Mr Coutinho added that in his market, buyers were offering over the odds to secure a property.

“Some of them are offering [$50,000 to $100,000] more than what the vendor wants because they’re factoring in the future value of the property and they’re just buying it because they don’t want to be beaten at auctions.”

CEO of Starr Partners Douglas Driscoll told Real Estate Business there was a sense of “blind panic in certain quarters”.

“The growth trajectory in terms of price is fairly steep at the moment and there really is no obvious sign of it slowing down in the short to medium term,” he said.

“There are people that are jumping on the train because they’re scared of being left behind otherwise.”

Mr Driscoll added that the rush to buy property and the rapid change in the market meant buyers did not have the luxury to do their due diligence.

“What they’re probably researching yesterday, today it might not be relevant,” he said. “I think they’re trying their best but because of the pace of the market, I think it’s increasingly difficult, irrespective of the fact that we live in a digital age with more information than ever before.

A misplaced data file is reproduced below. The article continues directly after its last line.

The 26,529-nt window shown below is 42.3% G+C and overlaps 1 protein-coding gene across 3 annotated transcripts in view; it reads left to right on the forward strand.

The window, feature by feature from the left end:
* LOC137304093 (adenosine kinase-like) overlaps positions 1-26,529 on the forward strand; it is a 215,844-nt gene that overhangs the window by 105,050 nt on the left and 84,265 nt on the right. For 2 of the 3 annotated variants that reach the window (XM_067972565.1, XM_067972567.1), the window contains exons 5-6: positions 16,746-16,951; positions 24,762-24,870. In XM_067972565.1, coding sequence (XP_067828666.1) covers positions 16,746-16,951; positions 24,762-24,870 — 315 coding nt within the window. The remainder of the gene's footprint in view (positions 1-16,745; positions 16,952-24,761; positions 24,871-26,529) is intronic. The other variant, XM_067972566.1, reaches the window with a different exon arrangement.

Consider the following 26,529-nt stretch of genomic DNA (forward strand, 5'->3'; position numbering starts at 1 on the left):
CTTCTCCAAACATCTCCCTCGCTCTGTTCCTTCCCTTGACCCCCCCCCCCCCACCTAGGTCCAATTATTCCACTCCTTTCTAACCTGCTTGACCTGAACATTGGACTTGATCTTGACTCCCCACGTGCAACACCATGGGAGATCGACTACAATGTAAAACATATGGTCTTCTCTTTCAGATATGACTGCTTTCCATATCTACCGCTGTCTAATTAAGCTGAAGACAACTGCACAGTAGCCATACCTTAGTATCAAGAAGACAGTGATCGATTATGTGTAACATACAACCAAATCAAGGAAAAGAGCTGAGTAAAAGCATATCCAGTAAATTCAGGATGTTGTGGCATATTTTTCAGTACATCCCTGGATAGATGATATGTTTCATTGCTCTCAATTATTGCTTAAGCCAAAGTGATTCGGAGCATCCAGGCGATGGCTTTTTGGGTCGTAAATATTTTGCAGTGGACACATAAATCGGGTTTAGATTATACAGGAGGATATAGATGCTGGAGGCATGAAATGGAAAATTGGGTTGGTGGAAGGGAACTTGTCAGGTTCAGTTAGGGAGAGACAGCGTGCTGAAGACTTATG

Brendan Wong

Many Australians are rushing in and buying properties because they have a fear of missing out, according to new research.

The Commonwealth Bank recently surveyed 1,098 Australians aged 18 and over who had bought a property in the past five years or who were looking to buy within the next two years.

It found a majority of home buyers (65 per cent) believe property prices are being steered by a fear of missing out that was causing most (58 per cent) to rush in and negotiate a price before they had done their due diligence.

The survey also found that 71 per cent of subsequent home buyers would pay over the odds if they needed to find somewhere to live urgently.

Nearly half of the first home buyers (49 per cent) agreed they probably paid more for their home but that they really liked the property and didn’t want to miss out.

Also, nearly one in five (19 per cent) subsequent home buyers admitted they paid more than they had budgeted for when they purchased their last property because they did not want to miss out.

General manager of home loans at the Commonwealth Bank Clive van Horen said a competitive market place would always increase buyers’ fears of missing out, but it could potentially lead to regrets down the track.